In partnership with The Zone, Ivy House, and Brick City Church, Karla Grimsley created “Walk a Mile in My Shoes.“ In this walk, participants will remove their own shoes and select a pair from those donated to Interfaith Emergency Services, much like the homeless would. “When the homeless come to us for shoes,” Grimsley said, “there is no guarantee that we will have their size, so they take what we can give them.” Because of this, the homeless are often wearing shoes that are too small or too large.
This can have a negative effect on their feet, according to Dr. Ken Marino, an Ocala podiatrist. “Hammertoes and various toenail problems become major issues when the shoes are too short. If they are too long, blisters on the heels and toes appear and even ulcers can be created. Also, if the person has any underlying medical problems such as diabetes or poor circulation, ill-fitting shoes can make these problems worse,” he said.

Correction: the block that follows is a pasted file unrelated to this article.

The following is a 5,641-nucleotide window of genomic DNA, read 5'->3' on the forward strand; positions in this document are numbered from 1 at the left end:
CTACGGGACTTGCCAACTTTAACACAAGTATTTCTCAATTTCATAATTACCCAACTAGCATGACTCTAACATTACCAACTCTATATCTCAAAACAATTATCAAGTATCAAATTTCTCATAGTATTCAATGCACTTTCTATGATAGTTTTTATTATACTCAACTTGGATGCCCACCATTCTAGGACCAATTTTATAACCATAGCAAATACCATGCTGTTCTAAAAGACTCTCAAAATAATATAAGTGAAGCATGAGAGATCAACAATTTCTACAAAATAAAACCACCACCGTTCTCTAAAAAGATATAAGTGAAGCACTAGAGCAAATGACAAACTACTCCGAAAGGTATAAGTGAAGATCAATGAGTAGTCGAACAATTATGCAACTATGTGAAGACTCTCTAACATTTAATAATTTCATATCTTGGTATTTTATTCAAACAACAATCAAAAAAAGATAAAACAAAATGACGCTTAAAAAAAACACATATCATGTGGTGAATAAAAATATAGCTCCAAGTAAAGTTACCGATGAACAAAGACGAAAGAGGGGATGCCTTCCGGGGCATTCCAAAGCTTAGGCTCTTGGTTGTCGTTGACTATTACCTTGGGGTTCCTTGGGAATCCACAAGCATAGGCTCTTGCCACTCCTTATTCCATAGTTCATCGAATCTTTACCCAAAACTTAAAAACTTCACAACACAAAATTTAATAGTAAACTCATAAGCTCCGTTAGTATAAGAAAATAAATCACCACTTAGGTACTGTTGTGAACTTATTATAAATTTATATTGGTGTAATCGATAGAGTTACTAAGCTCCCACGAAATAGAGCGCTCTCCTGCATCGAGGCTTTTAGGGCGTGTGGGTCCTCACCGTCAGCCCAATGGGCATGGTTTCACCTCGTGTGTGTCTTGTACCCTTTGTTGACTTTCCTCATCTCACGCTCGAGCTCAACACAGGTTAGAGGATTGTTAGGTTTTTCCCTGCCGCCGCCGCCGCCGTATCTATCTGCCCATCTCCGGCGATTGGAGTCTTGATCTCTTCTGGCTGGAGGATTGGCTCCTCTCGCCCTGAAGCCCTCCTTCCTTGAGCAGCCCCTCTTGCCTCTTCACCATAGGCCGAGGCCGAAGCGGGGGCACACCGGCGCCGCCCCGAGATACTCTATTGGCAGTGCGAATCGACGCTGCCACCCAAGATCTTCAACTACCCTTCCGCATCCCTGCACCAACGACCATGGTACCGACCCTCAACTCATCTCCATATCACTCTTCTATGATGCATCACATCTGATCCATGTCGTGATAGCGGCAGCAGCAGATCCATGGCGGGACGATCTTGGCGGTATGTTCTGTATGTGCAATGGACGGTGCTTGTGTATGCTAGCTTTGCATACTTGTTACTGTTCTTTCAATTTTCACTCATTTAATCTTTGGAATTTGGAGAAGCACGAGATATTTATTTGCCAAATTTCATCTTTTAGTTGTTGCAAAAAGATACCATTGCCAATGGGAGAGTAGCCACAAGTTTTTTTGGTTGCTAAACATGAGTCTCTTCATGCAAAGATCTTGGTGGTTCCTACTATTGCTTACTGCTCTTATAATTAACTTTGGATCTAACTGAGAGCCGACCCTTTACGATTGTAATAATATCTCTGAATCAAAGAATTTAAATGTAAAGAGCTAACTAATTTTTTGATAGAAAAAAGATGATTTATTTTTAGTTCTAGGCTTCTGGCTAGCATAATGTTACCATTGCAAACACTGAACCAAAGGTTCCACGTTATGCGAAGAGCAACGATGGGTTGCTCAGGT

Source: Lauren Thompson, Ocala Star Banner [8/18/17]
Courtesy of Barry Block, editor of PM News.
Brought to you by Doctor John A. Hardy, owner of Toronto's Foot Clinic, Academy Foot and Orthotic Clinics.